Aberrant Aberrant - 1 month ago 12
C++ Question

Should the Copy-and-Swap Idiom become the Copy-and-Move Idiom in C++11?

As explained in this answer, the copy-and-swap idiom is implemented as follows:

class MyClass
{
private:
BigClass data;
UnmovableClass *dataPtr;

public:
MyClass()
: data(), dataPtr(new UnmovableClass) { }
MyClass(const MyClass& other)
: data(other.data), dataPtr(new UnmovableClass(*other.dataPtr)) { }
MyClass(MyClass&& other)
: data(std::move(other.data)), dataPtr(other.dataPtr)
{ other.dataPtr= nullptr; }

~MyClass() { delete dataPtr; }

friend void swap(MyClass& first, MyClass& second)
{
using std::swap;
swap(first.data, other.data);
swap(first.dataPtr, other.dataPtr);
}

MyClass& operator=(MyClass other)
{
swap(*this, other);
return *this;
}
};


By having a value of MyClass as parameter for operator=, the parameter can be constructed by either the copy constructor or the move constructor. You can then safely extract the data from the parameter. This prevents code duplication and assists in exception safety.

The answer mentions you can either swap or move the variables in the temporary. It primarily discusses swapping. However, a swap, if not optimised by the compiler, involves three move operations, and in more complex cases does additional extra work. When all you want, is to move the temporary into the assigned-to object.

Consider this more complex example, involving the observer pattern. In this example, I've written the assignment operator code manually. Emphasis is on the move constructor, assignment operator and swap method:

class MyClass : Observable::IObserver
{
private:
std::shared_ptr<Observable> observable;

public:
MyClass(std::shared_ptr<Observable> observable) : observable(observable){ observable->registerObserver(*this); }
MyClass(const MyClass& other) : observable(other.observable) { observable.registerObserver(*this); }
~MyClass() { if(observable != nullptr) { observable->unregisterObserver(*this); }}

MyClass(MyClass&& other) : observable(std::move(other.observable))
{
observable->unregisterObserver(other);
other.observable.reset(nullptr);
observable->registerObserver(*this);
}

friend void swap(MyClass& first, MyClass& second)
{
//Checks for nullptr and same observable omitted
using std::swap;
swap(first.observable, second.observable);

second.observable->unregisterObserver(first);
first.observable->registerObserver(first);
first.observable->unregisterObserver(second);
second.observable->registerObserver(second);
}

MyClass& operator=(MyClass other)
{
observable->unregisterObserver(*this);
observable = std::move(other.observable);

observable->unregisterObserver(other);
other.observable.reset(nullptr);
observable->registerObserver(*this);
}
}


Clearly, the duplicated part of the code in this manually written assignment operator is identical to that of the move constructor. You could perform a swap in the assignment operator and the behaviour would be right, but it would potentially perform more moves and perform an extra registration (in the swap) and unregistration (in the destructor).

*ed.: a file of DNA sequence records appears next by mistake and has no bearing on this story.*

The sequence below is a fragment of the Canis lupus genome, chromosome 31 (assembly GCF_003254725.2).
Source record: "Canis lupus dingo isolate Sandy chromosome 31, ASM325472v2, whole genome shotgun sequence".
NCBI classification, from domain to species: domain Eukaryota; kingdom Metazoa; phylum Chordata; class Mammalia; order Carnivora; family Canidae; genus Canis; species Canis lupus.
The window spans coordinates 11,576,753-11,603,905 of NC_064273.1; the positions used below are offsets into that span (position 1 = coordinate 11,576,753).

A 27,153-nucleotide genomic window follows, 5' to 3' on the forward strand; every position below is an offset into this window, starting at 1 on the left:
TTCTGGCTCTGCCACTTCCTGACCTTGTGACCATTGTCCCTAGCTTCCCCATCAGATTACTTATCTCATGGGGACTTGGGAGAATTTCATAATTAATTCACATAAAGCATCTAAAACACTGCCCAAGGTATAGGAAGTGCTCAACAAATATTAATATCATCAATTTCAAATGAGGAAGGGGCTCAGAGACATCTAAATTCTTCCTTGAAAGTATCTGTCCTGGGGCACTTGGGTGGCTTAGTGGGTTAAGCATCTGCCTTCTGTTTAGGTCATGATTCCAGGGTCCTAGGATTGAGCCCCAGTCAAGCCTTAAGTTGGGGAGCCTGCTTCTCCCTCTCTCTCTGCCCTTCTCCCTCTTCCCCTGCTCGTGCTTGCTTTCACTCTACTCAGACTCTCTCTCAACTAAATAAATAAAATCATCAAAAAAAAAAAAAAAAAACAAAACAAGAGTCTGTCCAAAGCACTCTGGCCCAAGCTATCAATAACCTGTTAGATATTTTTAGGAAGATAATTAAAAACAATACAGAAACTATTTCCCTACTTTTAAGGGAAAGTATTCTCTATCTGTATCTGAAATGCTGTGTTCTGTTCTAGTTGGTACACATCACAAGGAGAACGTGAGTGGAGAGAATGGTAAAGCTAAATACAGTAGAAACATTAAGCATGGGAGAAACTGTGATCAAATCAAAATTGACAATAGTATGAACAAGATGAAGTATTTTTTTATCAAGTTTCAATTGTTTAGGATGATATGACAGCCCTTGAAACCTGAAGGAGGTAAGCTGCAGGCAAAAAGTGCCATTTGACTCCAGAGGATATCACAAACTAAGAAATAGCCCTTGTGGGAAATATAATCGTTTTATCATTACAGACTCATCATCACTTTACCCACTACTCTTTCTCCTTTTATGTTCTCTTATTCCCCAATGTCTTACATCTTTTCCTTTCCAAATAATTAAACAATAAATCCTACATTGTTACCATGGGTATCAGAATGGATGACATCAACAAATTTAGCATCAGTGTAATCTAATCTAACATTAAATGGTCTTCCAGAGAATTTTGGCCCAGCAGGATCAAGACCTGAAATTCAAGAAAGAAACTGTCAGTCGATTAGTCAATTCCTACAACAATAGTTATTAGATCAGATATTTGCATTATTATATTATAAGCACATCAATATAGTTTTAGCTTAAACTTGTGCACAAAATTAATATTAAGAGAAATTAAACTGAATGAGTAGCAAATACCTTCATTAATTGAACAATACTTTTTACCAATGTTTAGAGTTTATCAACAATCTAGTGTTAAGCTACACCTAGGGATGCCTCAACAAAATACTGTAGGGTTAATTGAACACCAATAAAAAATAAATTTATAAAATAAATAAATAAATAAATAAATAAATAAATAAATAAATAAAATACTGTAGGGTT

Wouldn't it make much more sense to reuse the move constructor's code in stead?

private:
void performMoveActions(MyClass&& other)
{
observable->unregisterObserver(other);
other.observable.reset(nullptr);
observable->registerObserver(*this);
}

public:
MyClass(MyClass&& other) : observable(std::move(other.observable))
{
performMoveActions(other);
}

MyClass& operator=(MyClass other)
{
observable->unregisterObserver(*this);
observable = std::move(other.observable);

performMoveActions(other);
}


It looks to me like this approach is never inferior to the swap approach. Am I right in thinking that the copy-and-swap idiom would be better off as the copy-and-move idiom in C++11, or did I miss something important?

Answer

It's been a long time since I asked this question, and I've known the answer for a while now, but I've put off writing the answer for it. Here it is.

The answer is no. The Copy-and-swap idiom should not become the Copy-and-move idiom.

An important part of Copy-and-swap (which is also Move-construct-and-swap) is a way to implement assignment operators with safe cleanup. The old data is swapped into a copy-constructed or move-constructed temporary. When the operation is done, the temporary is deleted, and its destructor is called.

The swap behaviour is there to be able to reuse the destructor, so you don't have to write any cleanup code in your assignment operators.

If there's no cleanup behaviour to be done and only assignment, then you should be able to declare the assignment operators as default and copy-and-swap isn't needed.

The move constructor itself usually doesn't require any clean-up behaviour, since it's a new object. However, in this question's observer pattern example, that's actually an exception where you have to do extra cleanup work because references to the old object need to be changed. In general, I would recommend making your observers and observables, and other design constructs based around references, unmovable whenever possible.

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